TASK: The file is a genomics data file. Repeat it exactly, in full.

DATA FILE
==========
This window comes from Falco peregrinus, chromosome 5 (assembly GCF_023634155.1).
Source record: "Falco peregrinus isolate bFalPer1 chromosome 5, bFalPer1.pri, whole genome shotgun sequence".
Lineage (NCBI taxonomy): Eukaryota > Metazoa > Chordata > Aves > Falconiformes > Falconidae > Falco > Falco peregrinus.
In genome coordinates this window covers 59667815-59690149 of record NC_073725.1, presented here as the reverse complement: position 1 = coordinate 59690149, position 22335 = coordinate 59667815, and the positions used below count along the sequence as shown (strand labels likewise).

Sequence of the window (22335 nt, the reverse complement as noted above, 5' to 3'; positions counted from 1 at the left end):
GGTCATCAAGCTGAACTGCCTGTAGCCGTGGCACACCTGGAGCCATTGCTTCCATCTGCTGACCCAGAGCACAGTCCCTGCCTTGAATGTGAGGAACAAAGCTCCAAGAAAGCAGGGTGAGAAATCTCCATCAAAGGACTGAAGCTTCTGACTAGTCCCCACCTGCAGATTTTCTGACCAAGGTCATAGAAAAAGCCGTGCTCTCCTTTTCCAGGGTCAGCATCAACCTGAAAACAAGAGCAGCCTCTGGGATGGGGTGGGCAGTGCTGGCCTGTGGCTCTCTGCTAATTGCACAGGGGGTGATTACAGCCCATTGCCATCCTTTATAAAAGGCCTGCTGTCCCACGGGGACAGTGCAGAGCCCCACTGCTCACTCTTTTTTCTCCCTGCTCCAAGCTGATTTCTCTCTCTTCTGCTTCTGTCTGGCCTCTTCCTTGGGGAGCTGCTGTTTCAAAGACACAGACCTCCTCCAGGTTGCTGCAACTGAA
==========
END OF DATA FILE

This window comes from Falco peregrinus, chromosome 5 (assembly GCF_023634155.1).
Source record: "Falco peregrinus isolate bFalPer1 chromosome 5, bFalPer1.pri, whole genome shotgun sequence".
Lineage (NCBI taxonomy): Eukaryota > Metazoa > Chordata > Aves > Falconiformes > Falconidae > Falco > Falco peregrinus.
In genome coordinates this window covers 59667815-59690149 of record NC_073725.1, presented here as the reverse complement: position 1 = coordinate 59690149, position 22335 = coordinate 59667815, and the positions used below count along the sequence as shown (strand labels likewise).

Sequence of the window (22335 nt, the reverse complement as noted above, 5' to 3'; positions counted from 1 at the left end):
GGTCATCAAGCTGAACTGCCTGTAGCCGTGGCACACCTGGAGCCATTGCTTCCATCTGCTGACCCAGAGCACAGTCCCTGCCTTGAATGTGAGGAACAAAGCTCCAAGAAAGCAGGGTGAGAAATCTCCATCAAAGGACTGAAGCTTCTGACTAGTCCCCACCTGCAGATTTTCTGACCAAGGTCATAGAAAAAGCCGTGCTCTCCTTTTCCAGGGTCAGCATCAACCTGAAAACAAGAGCAGCCTCTGGGATGGGGTGGGCAGTGCTGGCCTGTGGCTCTCTGCTAATTGCACAGGGGGTGATTACAGCCCATTGCCATCCTTTATAAAAGGCCTGCTGTCCCACGGGGACAGTGCAGAGCCCCACTGCTCACTCTTTTTTCTCCCTGCTCCAAGCTGATTTCTCTCTCTTCTGCTTCTGTCTGGCCTCTTCCTTGGGGAGCTGCTGTTTCAAAGACACAGACCTCCTCCAGGTTGCTGCAACTGAA